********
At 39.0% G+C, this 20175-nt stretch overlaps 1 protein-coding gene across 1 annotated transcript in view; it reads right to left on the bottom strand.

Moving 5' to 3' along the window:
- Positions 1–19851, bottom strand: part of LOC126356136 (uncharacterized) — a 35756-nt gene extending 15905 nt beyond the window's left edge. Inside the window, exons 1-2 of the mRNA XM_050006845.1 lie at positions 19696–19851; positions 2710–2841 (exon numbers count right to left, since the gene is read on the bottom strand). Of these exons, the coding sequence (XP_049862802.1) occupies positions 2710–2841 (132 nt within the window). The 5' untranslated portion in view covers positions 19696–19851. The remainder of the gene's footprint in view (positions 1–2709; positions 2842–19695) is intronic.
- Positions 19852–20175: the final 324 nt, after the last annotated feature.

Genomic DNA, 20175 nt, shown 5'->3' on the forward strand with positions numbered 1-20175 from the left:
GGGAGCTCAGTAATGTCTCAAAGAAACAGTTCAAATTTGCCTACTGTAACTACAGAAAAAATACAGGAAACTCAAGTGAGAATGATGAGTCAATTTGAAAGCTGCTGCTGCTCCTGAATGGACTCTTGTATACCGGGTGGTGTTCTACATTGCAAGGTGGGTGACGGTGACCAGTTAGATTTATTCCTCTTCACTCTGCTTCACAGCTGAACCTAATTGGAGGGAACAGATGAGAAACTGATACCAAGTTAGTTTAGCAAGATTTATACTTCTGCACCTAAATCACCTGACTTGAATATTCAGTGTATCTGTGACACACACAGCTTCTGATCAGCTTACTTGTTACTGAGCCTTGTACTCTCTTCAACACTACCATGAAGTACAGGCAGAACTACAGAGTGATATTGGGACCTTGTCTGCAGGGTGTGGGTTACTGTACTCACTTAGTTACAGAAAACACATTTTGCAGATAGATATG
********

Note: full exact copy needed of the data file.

At 39.0% G+C, this 20175-nt stretch overlaps 1 protein-coding gene across 1 annotated transcript in view; it reads right to left on the bottom strand.

Moving 5' to 3' along the window:
- Positions 1–19851, bottom strand: part of LOC126356136 (uncharacterized) — a 35756-nt gene extending 15905 nt beyond the window's left edge. Inside the window, exons 1-2 of the mRNA XM_050006845.1 lie at positions 19696–19851; positions 2710–2841 (exon numbers count right to left, since the gene is read on the bottom strand). Of these exons, the coding sequence (XP_049862802.1) occupies positions 2710–2841 (132 nt within the window). The 5' untranslated portion in view covers positions 19696–19851. The remainder of the gene's footprint in view (positions 1–2709; positions 2842–19695) is intronic.
- Positions 19852–20175: the final 324 nt, after the last annotated feature.

Genomic DNA, 20175 nt, shown 5'->3' on the forward strand with positions numbered 1-20175 from the left:
GGGAGCTCAGTAATGTCTCAAAGAAACAGTTCAAATTTGCCTACTGTAACTACAGAAAAAATACAGGAAACTCAAGTGAGAATGATGAGTCAATTTGAAAGCTGCTGCTGCTCCTGAATGGACTCTTGTATACCGGGTGGTGTTCTACATTGCAAGGTGGGTGACGGTGACCAGTTAGATTTATTCCTCTTCACTCTGCTTCACAGCTGAACCTAATTGGAGGGAACAGATGAGAAACTGATACCAAGTTAGTTTAGCAAGATTTATACTTCTGCACCTAAATCACCTGACTTGAATATTCAGTGTATCTGTGACACACACAGCTTCTGATCAGCTTACTTGTTACTGAGCCTTGTACTCTCTTCAACACTACCATGAAGTACAGGCAGAACTACAGAGTGATATTGGGACCTTGTCTGCAGGGTGTGGGTTACTGTACTCACTTAGTTACAGAAAACACATTTTGCAGATAGATATG